And a couple of shots from the boat ride...
|the USS Yorktown|
I got clever at this point, and tried out the free trolley run by the city. I highly recommend it--there are three different lines, and they pretty much hit all the typical tourist areas. One even stopped right in front of our hotel, over on the Ashley River side of the peninsula. Huh, wish I'd noticed that the day before.
I stopped by the farmers' market again for lunch...
|A ginormous ham-and-cheese omelet sandwich(??) and the best grits I have ever eaten. |
And I don't really like grits.
...then back to Market Street to get onto a carriage tour. I was hankering for some more general history of the buildings after my pirate tour, and also eager to get off my aching feet. This is Al, a six-year old Percheron who likes to rest his head on things...including, according to our guide, the backseat of a very high-end BMW convertible. Anyway, Al pulled me and my aching feet (along with several other tourists) around town while I learned a lot more about Charleston.
|St. Phillips church with yet another carriage--Charleston smells like horse poop.|
Oh heck, now even I'm getting bored of all this... Skipping along... We went back to the Gin Joint that evening, before our reservations at Oak. This restaurant is a steakhouse, which seems to specialize in ridiculous portions and attract a loud and tipsy clientele. The food was great--the $15 burger was actually worth the price--but we couldn't wait to get out of the noisy bar area, and skipped dessert.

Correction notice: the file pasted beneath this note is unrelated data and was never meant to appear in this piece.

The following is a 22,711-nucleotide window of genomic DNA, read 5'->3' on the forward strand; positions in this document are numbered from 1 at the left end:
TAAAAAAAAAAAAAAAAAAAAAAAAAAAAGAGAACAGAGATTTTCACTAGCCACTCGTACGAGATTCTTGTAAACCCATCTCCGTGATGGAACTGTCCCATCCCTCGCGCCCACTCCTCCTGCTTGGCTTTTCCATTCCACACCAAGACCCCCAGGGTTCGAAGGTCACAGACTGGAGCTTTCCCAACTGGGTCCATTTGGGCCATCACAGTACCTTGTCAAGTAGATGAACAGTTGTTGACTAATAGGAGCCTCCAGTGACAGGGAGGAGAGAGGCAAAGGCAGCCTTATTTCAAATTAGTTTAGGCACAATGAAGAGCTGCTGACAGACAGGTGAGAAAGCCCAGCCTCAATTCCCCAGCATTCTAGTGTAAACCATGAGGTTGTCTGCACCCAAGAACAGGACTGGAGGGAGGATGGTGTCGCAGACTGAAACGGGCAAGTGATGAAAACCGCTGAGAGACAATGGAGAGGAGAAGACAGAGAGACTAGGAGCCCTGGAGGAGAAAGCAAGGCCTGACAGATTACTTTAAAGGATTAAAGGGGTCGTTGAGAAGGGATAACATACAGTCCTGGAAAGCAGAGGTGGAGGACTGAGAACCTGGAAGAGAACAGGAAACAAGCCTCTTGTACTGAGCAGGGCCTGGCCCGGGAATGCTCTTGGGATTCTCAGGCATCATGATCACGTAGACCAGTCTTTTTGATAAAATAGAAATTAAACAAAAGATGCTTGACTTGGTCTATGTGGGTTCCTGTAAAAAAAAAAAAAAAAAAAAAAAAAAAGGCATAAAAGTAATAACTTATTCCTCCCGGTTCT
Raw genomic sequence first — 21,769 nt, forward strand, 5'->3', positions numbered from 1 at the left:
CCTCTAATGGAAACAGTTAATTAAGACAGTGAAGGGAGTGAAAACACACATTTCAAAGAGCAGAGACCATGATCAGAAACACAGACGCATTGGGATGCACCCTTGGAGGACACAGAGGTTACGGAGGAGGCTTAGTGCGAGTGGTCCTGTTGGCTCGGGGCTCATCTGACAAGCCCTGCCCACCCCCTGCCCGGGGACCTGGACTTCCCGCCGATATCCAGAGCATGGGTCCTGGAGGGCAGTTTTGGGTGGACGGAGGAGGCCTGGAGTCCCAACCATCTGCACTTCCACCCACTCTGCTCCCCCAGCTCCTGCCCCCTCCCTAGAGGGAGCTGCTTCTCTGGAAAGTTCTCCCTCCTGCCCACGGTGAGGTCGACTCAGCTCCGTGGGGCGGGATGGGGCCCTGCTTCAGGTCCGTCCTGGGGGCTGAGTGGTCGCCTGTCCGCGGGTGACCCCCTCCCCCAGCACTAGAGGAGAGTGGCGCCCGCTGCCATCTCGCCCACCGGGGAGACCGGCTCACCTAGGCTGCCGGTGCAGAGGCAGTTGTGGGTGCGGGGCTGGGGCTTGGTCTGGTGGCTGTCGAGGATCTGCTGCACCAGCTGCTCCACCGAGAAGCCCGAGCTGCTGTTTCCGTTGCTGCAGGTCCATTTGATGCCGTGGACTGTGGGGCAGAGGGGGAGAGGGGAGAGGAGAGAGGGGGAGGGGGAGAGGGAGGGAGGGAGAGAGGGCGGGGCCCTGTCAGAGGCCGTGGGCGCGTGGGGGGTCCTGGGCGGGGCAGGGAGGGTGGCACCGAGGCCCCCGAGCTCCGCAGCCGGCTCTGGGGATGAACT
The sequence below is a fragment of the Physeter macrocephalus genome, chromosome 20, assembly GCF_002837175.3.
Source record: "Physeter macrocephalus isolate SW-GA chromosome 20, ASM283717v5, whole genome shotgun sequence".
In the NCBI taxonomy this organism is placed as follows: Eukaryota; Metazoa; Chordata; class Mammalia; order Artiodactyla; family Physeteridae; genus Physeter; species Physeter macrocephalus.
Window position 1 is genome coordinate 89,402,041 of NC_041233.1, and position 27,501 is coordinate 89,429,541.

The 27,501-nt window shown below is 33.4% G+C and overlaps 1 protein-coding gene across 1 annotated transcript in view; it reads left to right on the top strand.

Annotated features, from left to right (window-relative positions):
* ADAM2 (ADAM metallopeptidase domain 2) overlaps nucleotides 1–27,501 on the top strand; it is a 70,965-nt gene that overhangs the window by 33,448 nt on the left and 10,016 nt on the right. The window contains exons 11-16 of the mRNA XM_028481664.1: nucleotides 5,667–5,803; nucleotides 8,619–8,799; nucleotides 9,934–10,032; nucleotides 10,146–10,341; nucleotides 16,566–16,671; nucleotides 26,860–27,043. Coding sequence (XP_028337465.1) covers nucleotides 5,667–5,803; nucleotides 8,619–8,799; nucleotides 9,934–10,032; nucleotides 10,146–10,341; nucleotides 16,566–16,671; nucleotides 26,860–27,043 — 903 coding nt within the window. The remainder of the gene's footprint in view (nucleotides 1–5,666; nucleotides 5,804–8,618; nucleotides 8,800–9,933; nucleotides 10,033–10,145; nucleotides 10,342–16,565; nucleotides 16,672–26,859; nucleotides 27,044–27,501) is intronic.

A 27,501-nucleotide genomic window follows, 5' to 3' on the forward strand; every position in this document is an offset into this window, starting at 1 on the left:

Sunday Miss Chef was free, so we spent the morning and part of the afternoon walking around--again. I cannot express how much my feet hurt at this point. But I made sure to drag her down King Street to that olive oil store.
Oh, but I can't forget my most important food discovery in Charleston! The Macaroon Boutique, on John Street! I found it Friday afternoon, I think...and dragged Miss Chef in there on Saturday and Sunday. It's the most authentic French bakery I've seen in the States (notwithstanding the apple turnovers in front).
Not to be fooled by the name, I discovered they make delectable croissants, beautiful breads and of course...those incredible macaroons. I must, must go back, because I just didn't have
Ok, just two more photos to wrap up...
|The wildly picturesque graveyard of the Unitarian Church.|
|Sleepy bookstore kitty in the front window. |
A professional at ignoring curious passerby and patrons with noisy cameras.
Sincere thanks to all who made it through to the end! If you ever find yourself headed Charleston way, let me know and I can point you in the direction of some delightful tasty treats.